And while there are filters, it only lets you filter entries by photos, videos, and bookmarked if you favorite any. There’s no way to filter by date, location, or even add tags. Things are also made worse by the fact that the date is too small and hard to see, as it’s located at the bottom of an entry when viewing the main screen.

Day One does it better — a lot better

Day One on an iPhone 15 Pro showing main journal view.
Christine Romero-Chan / Digital Trends

As I mentioned earlier, I’ve been a Day One user for many years — my first entry was from March 2011. I am also a Day One Premium subscriber. I’ve seen Day One evolve over time, and it’s become packed with incredibly useful features.

Apple’s Journal app is quite barebones and has a long way to go if it wants to be a serious journaling option. Of course, I’m not sure if Apple planned to sherlock third-party journaling apps with its first Journal app attempt, but if so, then there is a lot of room for improvement.

For one, Journal needs a search option, because once you start to fill it up, it’ll become unwieldy if you want to find something specific. Even tags would help with organization. It would also be nice to have the option for multiple journals, as that’s how my Day One is set up at the moment.

Day One on an iPhone 15 Pro showing sidebar menu with throwback posts and multiple journals.
Christine Romero-Chan / Digital Trends

It’s also surprising that, for a journaling app, there’s no way to look at throwback entries in Apple’s Journal, which is a common feature that you’d expect from an app of this nature. What I mean by this are those “On this day” or random old entries that pop up for you to revisit and relive. After all, when you keep a journal, one of the best parts is to open it up to a random entry and just reflect on it.

Another thing I like about Day One is that I can view my entries via a map or even a calendar view to see all the days I logged an entry at a glance. The Journal app lacks both of these views despite the fact that you can add location data to entries.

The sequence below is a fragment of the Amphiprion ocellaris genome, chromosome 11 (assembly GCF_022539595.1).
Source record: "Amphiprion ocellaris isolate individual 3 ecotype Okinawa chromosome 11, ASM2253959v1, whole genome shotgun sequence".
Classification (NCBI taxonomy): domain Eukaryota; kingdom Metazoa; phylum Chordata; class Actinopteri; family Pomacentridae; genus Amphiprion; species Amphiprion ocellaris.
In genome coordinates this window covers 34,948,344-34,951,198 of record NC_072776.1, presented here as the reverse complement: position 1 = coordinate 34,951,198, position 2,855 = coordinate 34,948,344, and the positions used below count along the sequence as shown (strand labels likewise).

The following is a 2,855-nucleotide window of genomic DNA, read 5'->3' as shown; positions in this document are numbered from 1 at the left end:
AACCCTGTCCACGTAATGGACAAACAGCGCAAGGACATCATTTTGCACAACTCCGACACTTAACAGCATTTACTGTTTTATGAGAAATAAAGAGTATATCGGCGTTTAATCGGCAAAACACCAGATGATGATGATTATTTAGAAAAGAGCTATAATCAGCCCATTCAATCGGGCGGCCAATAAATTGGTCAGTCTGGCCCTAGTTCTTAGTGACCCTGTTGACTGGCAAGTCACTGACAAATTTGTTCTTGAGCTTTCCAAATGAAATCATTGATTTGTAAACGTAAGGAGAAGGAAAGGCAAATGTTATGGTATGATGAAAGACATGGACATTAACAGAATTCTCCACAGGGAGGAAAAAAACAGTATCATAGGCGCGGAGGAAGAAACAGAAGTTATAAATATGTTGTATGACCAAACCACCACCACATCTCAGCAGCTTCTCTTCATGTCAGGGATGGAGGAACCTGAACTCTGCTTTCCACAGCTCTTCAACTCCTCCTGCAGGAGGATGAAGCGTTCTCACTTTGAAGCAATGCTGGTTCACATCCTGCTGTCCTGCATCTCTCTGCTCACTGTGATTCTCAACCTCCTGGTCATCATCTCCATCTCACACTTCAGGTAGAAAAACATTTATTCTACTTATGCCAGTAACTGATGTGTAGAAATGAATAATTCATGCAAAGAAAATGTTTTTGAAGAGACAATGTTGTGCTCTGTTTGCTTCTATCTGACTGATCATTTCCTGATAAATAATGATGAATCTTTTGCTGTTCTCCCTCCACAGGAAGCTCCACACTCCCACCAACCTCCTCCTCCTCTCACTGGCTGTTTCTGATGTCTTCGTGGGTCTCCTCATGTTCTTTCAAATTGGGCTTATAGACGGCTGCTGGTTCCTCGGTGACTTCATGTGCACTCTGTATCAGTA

Day One on an iPhone 15 Pro showing calendar view.
Christine Romero-Chan / Digital Trends

There’s also a lack of templates besides the suggestions and reflection prompts, and there isn’t even a widget. And the most peculiar part is that Apple did not bring Journal to the iPad or Mac.

While I typically just throw in my photos into a Day One entry on my iPhone 15 Pro, I would much prefer typing in the text on my Mac or even an iPad with a keyboard attachment over the touch screen iPhone keyboard. It’s strange that Apple does not have an iPad or Mac version of Journal in iPadOS 17 or Sonoma. I would think the iPad would make the most sense even, especially with Apple Pencil support. But, as it stands right now, your iPhone is the only way to access the app.

The Journal app has a long way to go

Apple Journal app on an iPhone 15 Pro showing AI-generated suggestions.
Christine Romero-Chan / Digital Trends

As a user of Day One for over a decade, I’m not sure I could ever see myself switching from it to Apple’s Journal app — especially in its current state. It’s just way too simple and lacks even the most basic things you’d expect from a journaling app. Perhaps I’m not the target demographic for Apple’s app, especially since there isn’t even an import/export option.

Apple’s Journal app is a good way for someone who hasn’t journaled for years to get started. After all, simplicity is a draw for some people; open it up and jot down your thoughts and feelings, add some photos, and you’re done.

For my use, though, it feels like Apple overhyped the Journal app. It’s fine for what it is, but there’s no hiding its lack of features compared to third-party options. I hope to see Apple add features to make Journal more useful for those who choose to use it, but I won’t be switching any time soon.

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Christine Romero-Chan
Christine Romero-Chan has been writing about technology, specifically Apple, for over a decade. She graduated from California…